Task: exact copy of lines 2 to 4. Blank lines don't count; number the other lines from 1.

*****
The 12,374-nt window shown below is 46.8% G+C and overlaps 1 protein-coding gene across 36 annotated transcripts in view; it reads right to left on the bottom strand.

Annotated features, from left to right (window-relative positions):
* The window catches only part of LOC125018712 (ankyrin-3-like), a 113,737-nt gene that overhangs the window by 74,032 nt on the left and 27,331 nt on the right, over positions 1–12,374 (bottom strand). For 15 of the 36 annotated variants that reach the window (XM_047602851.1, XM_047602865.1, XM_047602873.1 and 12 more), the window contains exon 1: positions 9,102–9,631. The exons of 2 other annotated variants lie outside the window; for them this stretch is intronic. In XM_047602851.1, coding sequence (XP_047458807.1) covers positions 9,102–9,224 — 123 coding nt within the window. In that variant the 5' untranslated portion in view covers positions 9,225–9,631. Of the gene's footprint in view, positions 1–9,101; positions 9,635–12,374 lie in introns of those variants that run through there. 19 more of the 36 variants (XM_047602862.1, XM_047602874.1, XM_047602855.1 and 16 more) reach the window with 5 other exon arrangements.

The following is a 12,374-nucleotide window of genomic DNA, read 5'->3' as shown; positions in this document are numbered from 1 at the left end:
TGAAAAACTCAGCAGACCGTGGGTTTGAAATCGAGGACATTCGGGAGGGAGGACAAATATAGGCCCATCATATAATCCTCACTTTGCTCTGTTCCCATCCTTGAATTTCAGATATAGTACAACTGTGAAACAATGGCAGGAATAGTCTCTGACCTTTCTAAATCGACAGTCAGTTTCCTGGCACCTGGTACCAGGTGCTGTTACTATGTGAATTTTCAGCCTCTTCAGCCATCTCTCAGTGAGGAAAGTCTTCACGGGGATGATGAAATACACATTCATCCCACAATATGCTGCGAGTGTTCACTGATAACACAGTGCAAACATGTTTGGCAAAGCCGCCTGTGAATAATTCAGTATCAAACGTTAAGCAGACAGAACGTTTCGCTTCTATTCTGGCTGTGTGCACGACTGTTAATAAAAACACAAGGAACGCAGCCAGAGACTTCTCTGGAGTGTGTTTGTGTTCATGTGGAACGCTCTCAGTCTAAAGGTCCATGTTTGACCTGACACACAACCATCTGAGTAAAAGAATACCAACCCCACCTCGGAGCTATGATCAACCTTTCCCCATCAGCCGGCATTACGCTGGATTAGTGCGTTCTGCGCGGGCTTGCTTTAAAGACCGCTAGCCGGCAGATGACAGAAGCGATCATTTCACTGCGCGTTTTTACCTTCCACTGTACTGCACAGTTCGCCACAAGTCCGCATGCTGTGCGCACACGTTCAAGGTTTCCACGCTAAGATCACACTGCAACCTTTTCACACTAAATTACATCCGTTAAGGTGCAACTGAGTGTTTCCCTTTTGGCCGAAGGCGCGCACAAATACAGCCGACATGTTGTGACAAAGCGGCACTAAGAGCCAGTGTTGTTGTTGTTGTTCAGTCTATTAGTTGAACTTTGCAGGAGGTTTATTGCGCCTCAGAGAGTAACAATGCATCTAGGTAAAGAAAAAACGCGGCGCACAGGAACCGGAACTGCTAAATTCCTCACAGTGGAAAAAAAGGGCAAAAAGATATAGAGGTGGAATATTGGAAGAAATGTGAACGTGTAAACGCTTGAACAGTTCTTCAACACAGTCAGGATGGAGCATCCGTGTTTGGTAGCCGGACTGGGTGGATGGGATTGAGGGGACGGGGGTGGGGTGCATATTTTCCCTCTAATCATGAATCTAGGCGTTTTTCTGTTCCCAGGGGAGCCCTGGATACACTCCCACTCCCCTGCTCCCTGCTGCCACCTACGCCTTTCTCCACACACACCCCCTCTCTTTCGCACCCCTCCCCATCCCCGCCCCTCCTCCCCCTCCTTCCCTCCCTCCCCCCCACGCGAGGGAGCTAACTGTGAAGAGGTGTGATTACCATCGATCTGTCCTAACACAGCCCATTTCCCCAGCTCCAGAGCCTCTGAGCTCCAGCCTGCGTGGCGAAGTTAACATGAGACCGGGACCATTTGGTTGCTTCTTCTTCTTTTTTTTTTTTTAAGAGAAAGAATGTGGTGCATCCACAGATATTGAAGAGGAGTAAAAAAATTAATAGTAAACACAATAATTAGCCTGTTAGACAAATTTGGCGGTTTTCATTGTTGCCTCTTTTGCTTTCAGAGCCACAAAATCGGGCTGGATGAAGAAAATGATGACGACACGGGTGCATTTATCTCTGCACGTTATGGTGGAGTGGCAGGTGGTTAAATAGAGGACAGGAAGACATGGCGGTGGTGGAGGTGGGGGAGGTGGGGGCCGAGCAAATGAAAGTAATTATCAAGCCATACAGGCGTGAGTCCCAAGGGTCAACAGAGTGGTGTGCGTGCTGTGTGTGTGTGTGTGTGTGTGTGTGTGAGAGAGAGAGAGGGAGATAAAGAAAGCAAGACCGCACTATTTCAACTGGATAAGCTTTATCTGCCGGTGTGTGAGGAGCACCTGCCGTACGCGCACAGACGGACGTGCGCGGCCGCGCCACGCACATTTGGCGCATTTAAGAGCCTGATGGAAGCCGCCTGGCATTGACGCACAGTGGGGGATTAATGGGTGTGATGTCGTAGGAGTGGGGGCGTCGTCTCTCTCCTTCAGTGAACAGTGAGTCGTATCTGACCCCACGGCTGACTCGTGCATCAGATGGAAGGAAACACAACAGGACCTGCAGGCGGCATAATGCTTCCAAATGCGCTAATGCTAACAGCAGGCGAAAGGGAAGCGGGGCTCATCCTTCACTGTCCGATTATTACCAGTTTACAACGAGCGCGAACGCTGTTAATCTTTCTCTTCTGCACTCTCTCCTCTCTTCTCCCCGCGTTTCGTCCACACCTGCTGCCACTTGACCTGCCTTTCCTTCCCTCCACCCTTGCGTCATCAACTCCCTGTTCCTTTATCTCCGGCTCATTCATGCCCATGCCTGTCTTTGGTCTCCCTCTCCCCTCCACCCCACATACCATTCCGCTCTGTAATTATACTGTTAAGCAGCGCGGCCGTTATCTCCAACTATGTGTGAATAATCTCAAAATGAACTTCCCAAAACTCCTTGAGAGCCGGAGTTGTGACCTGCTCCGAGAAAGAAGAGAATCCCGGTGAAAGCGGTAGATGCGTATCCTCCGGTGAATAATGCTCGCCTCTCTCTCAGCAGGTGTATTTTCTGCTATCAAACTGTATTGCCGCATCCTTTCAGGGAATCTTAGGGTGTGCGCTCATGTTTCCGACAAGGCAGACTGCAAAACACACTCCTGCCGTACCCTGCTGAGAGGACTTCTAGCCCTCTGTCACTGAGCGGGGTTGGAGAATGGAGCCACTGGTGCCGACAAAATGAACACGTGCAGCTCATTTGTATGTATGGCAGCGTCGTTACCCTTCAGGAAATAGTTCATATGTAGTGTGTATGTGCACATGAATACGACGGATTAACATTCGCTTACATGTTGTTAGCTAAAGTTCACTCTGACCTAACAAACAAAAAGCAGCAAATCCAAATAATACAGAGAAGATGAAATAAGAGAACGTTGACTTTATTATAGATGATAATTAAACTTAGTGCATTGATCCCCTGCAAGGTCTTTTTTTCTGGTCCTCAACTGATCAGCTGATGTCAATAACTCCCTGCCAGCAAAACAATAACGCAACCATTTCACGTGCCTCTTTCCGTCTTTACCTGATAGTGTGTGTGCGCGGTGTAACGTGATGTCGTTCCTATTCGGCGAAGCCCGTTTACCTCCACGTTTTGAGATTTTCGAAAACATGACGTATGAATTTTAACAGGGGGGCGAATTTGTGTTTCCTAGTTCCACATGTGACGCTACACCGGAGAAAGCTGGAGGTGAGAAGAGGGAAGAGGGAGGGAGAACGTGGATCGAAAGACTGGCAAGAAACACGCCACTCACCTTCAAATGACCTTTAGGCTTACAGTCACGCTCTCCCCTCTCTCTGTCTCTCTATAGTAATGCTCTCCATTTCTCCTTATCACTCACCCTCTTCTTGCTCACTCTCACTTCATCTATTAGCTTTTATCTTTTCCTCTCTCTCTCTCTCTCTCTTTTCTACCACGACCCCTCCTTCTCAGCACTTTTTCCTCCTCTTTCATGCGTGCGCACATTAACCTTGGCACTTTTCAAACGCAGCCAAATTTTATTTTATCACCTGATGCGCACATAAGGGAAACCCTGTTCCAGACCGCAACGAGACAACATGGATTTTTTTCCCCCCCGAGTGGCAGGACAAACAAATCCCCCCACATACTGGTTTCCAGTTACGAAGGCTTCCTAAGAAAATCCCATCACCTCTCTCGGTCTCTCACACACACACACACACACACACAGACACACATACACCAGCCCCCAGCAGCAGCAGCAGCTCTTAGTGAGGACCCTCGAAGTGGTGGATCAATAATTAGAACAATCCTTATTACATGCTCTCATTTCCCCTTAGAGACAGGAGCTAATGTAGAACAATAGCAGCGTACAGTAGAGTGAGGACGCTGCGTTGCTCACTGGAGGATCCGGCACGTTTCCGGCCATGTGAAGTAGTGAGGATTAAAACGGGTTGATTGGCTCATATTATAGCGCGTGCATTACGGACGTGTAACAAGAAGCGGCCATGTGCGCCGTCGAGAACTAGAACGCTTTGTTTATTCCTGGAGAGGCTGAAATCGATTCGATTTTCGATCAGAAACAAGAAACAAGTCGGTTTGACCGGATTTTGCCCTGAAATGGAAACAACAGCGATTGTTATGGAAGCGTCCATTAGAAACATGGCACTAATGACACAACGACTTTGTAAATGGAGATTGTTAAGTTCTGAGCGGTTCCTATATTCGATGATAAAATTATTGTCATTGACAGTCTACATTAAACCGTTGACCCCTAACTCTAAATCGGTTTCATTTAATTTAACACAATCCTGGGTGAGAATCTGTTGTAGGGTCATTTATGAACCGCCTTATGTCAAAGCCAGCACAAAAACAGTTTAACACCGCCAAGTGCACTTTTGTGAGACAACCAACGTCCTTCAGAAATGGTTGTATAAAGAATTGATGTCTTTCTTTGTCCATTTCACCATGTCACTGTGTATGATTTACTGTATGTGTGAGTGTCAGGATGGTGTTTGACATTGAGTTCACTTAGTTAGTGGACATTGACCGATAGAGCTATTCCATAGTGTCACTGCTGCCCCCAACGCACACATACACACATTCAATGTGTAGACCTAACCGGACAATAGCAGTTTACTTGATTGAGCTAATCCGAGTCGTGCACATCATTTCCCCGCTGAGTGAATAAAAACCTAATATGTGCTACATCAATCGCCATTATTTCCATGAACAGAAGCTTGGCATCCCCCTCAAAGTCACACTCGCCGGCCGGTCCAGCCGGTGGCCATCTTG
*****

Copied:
Annotated features, from left to right (window-relative positions):
* The window catches only part of LOC125018712 (ankyrin-3-like), a 113,737-nt gene that overhangs the window by 74,032 nt on the left and 27,331 nt on the right, over positions 1–12,374 (bottom strand). For 15 of the 36 annotated variants that reach the window (XM_047602851.1, XM_047602865.1, XM_047602873.1 and 12 more), the window contains exon 1: positions 9,102–9,631. The exons of 2 other annotated variants lie outside the window; for them this stretch is intronic. In XM_047602851.1, coding sequence (XP_047458807.1) covers positions 9,102–9,224 — 123 coding nt within the window. In that variant the 5' untranslated portion in view covers positions 9,225–9,631. Of the gene's footprint in view, positions 1–9,101; positions 9,635–12,374 lie in introns of those variants that run through there. 19 more of the 36 variants (XM_047602862.1, XM_047602874.1, XM_047602855.1 and 16 more) reach the window with 5 other exon arrangements.

The following is a 12,374-nucleotide window of genomic DNA, read 5'->3' as shown; positions in this document are numbered from 1 at the left end: